Inovio Pharmaceuticals won a $3.5 million grant from NIH’s National Institute of Allergy and Infectious Diseases (NIAID) to advance development of a next-generation DNA vaccine delivery device capable of simultaneously administering multiple synthetic vaccines via skin surface electroporation.
Inovio is developing the device with Connie W. Schmaljohn, Ph.D., chief scientist at the U.S. Army Medical Research Institute of Infectious Diseases (USAMRIID), whose mission is to protect service members from biological threats and investigate disease outbreaks or threats to public health. The partnership aims to develop a device that can facilitate rapid vaccination of U.S. troops stationed worldwide against multiple infectious diseases, as well as protect civilian populations from pandemic threats.
“This new device would provide a means to rapidly and painlessly deliver multiple vaccines simultaneously to large groups of people,” J. Joseph Kim, Ph.D., Inovio's president and CEO, said in a statement. “The advancements from this project will enable rapid and efficient delivery of Inovio's SynCon® vaccines for universal flu, HIV, and other infectious diseases on a mass scale.”
Inovio researchers have collaborated with USAMRIID scientists to advance a DNA vaccine for the Lassa virus, designated as a "Category A" pathogen by the U.S. Department of Defense. In earlier testing, an optimized DNA vaccine for the Lassa virus delivered by surface electroporation demonstrated complete protection against a virus challenge in both guinea pig and nonhuman primate disease models.
“Although prior results are highly encouraging and electroporation delivery is very tolerable from a patient perspective, improvements are still needed to make the technology more suitable for multiple vaccine administrations and mass vaccinations,” Inovio said in the statement.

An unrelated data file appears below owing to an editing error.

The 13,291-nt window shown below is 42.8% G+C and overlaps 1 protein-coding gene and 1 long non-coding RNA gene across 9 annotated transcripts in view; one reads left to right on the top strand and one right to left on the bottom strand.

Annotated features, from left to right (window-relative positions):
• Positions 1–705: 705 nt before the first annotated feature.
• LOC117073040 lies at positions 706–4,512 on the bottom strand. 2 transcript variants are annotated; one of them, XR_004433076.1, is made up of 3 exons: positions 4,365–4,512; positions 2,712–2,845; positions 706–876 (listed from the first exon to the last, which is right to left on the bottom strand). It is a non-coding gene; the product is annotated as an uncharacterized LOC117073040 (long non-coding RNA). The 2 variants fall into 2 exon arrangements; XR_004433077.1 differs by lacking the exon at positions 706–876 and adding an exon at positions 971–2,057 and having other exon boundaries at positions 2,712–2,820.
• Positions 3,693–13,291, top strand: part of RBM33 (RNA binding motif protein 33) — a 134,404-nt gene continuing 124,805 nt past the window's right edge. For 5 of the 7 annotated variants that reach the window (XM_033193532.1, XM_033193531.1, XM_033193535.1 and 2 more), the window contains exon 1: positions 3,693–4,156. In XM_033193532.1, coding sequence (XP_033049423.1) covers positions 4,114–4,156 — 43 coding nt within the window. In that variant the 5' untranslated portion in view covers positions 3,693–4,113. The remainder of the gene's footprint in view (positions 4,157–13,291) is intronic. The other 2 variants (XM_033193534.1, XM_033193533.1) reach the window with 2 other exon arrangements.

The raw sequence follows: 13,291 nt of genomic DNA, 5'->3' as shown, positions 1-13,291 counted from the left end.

The research effort will investigate simultaneous delivery of multiple DNA vaccines—final testing will use the Lassa virus and other arenaviruses—at distinct spatial sites, while avoiding immune interference between vaccines.
According to Inovio, the new device platform could significantly increase the dose of vaccine delivered at one time—a current limitation in vaccine delivery to the skin. The new device is intended to leverage Inovio's latest surface DNA vaccine delivery technology, which is based on the company's electroporation delivery platform that uses millisecond electrical pulses to dramatically improve cellular uptake of the vaccine and resulting immune responses.
In earlier clinical studies, Inovio vaccines delivered with electroporation devices to fight cancer and infectious diseases previously demonstrated best-in-class T-cell and antibody responses.
The NIAID grant follows a 2011 Small Business Innovation Research grant, for which Inovio demonstrated a delivery device that was designed to deliver two separate DNA vaccines simultaneously. In this new program, Inovio will develop the multivaccine electroporation delivery device to address biodefense vaccine targets—notably to advance the Lassa virus vaccine through to clinical studies.